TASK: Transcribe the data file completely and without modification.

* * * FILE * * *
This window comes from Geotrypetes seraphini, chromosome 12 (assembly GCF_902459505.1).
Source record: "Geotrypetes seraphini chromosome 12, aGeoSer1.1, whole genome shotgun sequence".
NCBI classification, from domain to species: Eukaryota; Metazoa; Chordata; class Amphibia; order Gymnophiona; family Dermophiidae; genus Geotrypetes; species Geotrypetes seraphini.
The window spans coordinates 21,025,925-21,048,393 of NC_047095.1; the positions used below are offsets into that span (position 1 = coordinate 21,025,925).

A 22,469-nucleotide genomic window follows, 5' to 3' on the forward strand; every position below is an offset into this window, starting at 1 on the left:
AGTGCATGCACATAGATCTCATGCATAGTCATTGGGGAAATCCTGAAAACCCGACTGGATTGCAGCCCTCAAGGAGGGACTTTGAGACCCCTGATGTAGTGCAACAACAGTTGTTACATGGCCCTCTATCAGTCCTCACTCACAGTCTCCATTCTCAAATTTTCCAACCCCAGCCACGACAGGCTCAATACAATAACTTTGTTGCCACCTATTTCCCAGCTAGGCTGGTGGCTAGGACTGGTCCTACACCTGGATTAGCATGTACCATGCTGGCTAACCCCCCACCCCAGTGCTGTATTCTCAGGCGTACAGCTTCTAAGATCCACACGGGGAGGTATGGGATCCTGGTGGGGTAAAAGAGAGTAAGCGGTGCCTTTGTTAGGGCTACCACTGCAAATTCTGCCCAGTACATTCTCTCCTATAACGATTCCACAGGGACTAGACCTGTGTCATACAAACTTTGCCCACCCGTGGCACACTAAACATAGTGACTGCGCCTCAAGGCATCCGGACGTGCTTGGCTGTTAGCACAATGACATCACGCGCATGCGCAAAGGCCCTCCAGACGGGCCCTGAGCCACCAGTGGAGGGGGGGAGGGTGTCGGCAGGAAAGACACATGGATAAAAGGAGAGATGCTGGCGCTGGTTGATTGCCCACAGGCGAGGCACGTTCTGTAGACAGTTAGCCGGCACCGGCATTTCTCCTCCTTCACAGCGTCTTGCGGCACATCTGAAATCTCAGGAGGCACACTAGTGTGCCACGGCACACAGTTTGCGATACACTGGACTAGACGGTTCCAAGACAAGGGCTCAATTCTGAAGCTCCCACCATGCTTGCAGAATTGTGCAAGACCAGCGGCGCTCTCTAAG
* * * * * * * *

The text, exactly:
This window comes from Geotrypetes seraphini, chromosome 12 (assembly GCF_902459505.1).
Source record: "Geotrypetes seraphini chromosome 12, aGeoSer1.1, whole genome shotgun sequence".
NCBI classification, from domain to species: Eukaryota; Metazoa; Chordata; class Amphibia; order Gymnophiona; family Dermophiidae; genus Geotrypetes; species Geotrypetes seraphini.
The window spans coordinates 21,025,925-21,048,393 of NC_047095.1; the positions used below are offsets into that span (position 1 = coordinate 21,025,925).

A 22,469-nucleotide genomic window follows, 5' to 3' on the forward strand; every position below is an offset into this window, starting at 1 on the left:
AGTGCATGCACATAGATCTCATGCATAGTCATTGGGGAAATCCTGAAAACCCGACTGGATTGCAGCCCTCAAGGAGGGACTTTGAGACCCCTGATGTAGTGCAACAACAGTTGTTACATGGCCCTCTATCAGTCCTCACTCACAGTCTCCATTCTCAAATTTTCCAACCCCAGCCACGACAGGCTCAATACAATAACTTTGTTGCCACCTATTTCCCAGCTAGGCTGGTGGCTAGGACTGGTCCTACACCTGGATTAGCATGTACCATGCTGGCTAACCCCCCACCCCAGTGCTGTATTCTCAGGCGTACAGCTTCTAAGATCCACACGGGGAGGTATGGGATCCTGGTGGGGTAAAAGAGAGTAAGCGGTGCCTTTGTTAGGGCTACCACTGCAAATTCTGCCCAGTACATTCTCTCCTATAACGATTCCACAGGGACTAGACCTGTGTCATACAAACTTTGCCCACCCGTGGCACACTAAACATAGTGACTGCGCCTCAAGGCATCCGGACGTGCTTGGCTGTTAGCACAATGACATCACGCGCATGCGCAAAGGCCCTCCAGACGGGCCCTGAGCCACCAGTGGAGGGGGGGAGGGTGTCGGCAGGAAAGACACATGGATAAAAGGAGAGATGCTGGCGCTGGTTGATTGCCCACAGGCGAGGCACGTTCTGTAGACAGTTAGCCGGCACCGGCATTTCTCCTCCTTCACAGCGTCTTGCGGCACATCTGAAATCTCAGGAGGCACACTAGTGTGCCACGGCACACAGTTTGCGATACACTGGACTAGACGGTTCCAAGACAAGGGCTCAATTCTGAAGCTCCCACCATGCTTGCAGAATTGTGCAAGACCAGCGGCGCTCTCTAAG